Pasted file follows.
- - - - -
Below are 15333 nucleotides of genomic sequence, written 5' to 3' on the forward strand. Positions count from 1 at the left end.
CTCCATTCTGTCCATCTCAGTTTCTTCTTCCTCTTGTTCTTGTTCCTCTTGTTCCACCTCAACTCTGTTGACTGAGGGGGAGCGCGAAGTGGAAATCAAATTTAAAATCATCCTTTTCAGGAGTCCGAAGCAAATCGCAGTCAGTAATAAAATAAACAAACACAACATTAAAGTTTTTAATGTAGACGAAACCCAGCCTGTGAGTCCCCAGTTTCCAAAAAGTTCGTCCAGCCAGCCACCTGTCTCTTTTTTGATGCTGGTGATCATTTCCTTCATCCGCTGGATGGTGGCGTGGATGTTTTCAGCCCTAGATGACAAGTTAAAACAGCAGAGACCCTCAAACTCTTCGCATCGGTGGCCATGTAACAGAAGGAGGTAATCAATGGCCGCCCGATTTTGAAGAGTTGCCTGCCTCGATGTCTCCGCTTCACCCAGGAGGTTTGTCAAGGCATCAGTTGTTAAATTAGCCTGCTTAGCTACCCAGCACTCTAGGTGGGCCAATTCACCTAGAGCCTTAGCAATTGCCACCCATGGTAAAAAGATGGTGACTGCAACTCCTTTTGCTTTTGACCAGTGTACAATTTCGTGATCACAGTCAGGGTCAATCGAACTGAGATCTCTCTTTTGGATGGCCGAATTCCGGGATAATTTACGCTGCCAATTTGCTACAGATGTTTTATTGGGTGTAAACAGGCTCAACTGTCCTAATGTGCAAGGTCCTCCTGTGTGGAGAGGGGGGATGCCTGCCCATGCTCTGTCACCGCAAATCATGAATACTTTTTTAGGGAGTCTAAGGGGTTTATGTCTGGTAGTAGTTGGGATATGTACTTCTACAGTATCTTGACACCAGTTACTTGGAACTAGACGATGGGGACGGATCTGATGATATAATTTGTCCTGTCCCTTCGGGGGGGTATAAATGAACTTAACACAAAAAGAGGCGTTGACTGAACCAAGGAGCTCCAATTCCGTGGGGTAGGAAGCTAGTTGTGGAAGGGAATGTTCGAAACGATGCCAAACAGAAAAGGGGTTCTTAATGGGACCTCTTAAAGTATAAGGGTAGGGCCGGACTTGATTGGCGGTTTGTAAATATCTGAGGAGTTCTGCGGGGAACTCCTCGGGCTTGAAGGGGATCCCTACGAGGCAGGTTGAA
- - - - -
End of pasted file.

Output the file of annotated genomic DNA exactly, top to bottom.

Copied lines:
Below are 15333 nucleotides of genomic sequence, written 5' to 3' on the forward strand. Positions count from 1 at the left end.
CTCCATTCTGTCCATCTCAGTTTCTTCTTCCTCTTGTTCTTGTTCCTCTTGTTCCACCTCAACTCTGTTGACTGAGGGGGAGCGCGAAGTGGAAATCAAATTTAAAATCATCCTTTTCAGGAGTCCGAAGCAAATCGCAGTCAGTAATAAAATAAACAAACACAACATTAAAGTTTTTAATGTAGACGAAACCCAGCCTGTGAGTCCCCAGTTTCCAAAAAGTTCGTCCAGCCAGCCACCTGTCTCTTTTTTGATGCTGGTGATCATTTCCTTCATCCGCTGGATGGTGGCGTGGATGTTTTCAGCCCTAGATGACAAGTTAAAACAGCAGAGACCCTCAAACTCTTCGCATCGGTGGCCATGTAACAGAAGGAGGTAATCAATGGCCGCCCGATTTTGAAGAGTTGCCTGCCTCGATGTCTCCGCTTCACCCAGGAGGTTTGTCAAGGCATCAGTTGTTAAATTAGCCTGCTTAGCTACCCAGCACTCTAGGTGGGCCAATTCACCTAGAGCCTTAGCAATTGCCACCCATGGTAAAAAGATGGTGACTGCAACTCCTTTTGCTTTTGACCAGTGTACAATTTCGTGATCACAGTCAGGGTCAATCGAACTGAGATCTCTCTTTTGGATGGCCGAATTCCGGGATAATTTACGCTGCCAATTTGCTACAGATGTTTTATTGGGTGTAAACAGGCTCAACTGTCCTAATGTGCAAGGTCCTCCTGTGTGGAGAGGGGGGATGCCTGCCCATGCTCTGTCACCGCAAATCATGAATACTTTTTTAGGGAGTCTAAGGGGTTTATGTCTGGTAGTAGTTGGGATATGTACTTCTACAGTATCTTGACACCAGTTACTTGGAACTAGACGATGGGGACGGATCTGATGATATAATTTGTCCTGTCCCTTCGGGGGGGTATAAATGAACTTAACACAAAAAGAGGCGTTGACTGAACCAAGGAGCTCCAATTCCGTGGGGTAGGAAGCTAGTTGTGGAAGGGAATGTTCGAAACGATGCCAAACAGAAAAGGGGTTCTTAATGGGACCTCTTAAAGTATAAGGGTAGGGCCGGACTTGATTGGCGGTTTGTAAATATCTGAGGAGTTCTGCGGGGAACTCCTCGGGCTTGAAGGGGATCCCTACGAGGCAGGTTGAA